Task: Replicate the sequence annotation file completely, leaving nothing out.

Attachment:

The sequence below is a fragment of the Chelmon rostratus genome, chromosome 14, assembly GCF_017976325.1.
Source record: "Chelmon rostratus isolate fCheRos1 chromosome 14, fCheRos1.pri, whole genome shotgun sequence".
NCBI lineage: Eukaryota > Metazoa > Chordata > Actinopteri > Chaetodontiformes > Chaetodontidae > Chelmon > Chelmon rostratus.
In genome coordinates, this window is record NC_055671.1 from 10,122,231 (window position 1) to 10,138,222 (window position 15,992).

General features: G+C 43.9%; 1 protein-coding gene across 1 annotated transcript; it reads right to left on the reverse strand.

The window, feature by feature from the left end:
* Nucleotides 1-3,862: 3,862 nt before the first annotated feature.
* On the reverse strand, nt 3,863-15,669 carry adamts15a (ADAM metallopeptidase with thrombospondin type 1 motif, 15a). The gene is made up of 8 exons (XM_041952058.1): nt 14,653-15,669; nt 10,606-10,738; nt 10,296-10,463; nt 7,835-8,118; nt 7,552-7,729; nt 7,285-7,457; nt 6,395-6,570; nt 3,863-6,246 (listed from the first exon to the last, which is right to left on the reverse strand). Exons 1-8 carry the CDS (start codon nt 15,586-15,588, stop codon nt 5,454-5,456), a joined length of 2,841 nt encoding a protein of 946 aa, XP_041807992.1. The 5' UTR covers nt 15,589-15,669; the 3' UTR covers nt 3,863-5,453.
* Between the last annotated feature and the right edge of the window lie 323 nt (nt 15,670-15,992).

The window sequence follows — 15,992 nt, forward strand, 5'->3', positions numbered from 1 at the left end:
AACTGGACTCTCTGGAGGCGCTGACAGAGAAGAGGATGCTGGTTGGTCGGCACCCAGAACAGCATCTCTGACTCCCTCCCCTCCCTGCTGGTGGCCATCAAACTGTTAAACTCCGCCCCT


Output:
The sequence below is a fragment of the Chelmon rostratus genome, chromosome 14, assembly GCF_017976325.1.
Source record: "Chelmon rostratus isolate fCheRos1 chromosome 14, fCheRos1.pri, whole genome shotgun sequence".
NCBI lineage: Eukaryota > Metazoa > Chordata > Actinopteri > Chaetodontiformes > Chaetodontidae > Chelmon > Chelmon rostratus.
In genome coordinates, this window is record NC_055671.1 from 10,122,231 (window position 1) to 10,138,222 (window position 15,992).

General features: G+C 43.9%; 1 protein-coding gene across 1 annotated transcript; it reads right to left on the reverse strand.

The window, feature by feature from the left end:
* Nucleotides 1-3,862: 3,862 nt before the first annotated feature.
* On the reverse strand, nt 3,863-15,669 carry adamts15a (ADAM metallopeptidase with thrombospondin type 1 motif, 15a). The gene is made up of 8 exons (XM_041952058.1): nt 14,653-15,669; nt 10,606-10,738; nt 10,296-10,463; nt 7,835-8,118; nt 7,552-7,729; nt 7,285-7,457; nt 6,395-6,570; nt 3,863-6,246 (listed from the first exon to the last, which is right to left on the reverse strand). Exons 1-8 carry the CDS (start codon nt 15,586-15,588, stop codon nt 5,454-5,456), a joined length of 2,841 nt encoding a protein of 946 aa, XP_041807992.1. The 5' UTR covers nt 15,589-15,669; the 3' UTR covers nt 3,863-5,453.
* Between the last annotated feature and the right edge of the window lie 323 nt (nt 15,670-15,992).

The window sequence follows — 15,992 nt, forward strand, 5'->3', positions numbered from 1 at the left end:
AACTGGACTCTCTGGAGGCGCTGACAGAGAAGAGGATGCTGGTTGGTCGGCACCCAGAACAGCATCTCTGACTCCCTCCCCTCCCTGCTGGTGGCCATCAAACTGTTAAACTCCGCCCCT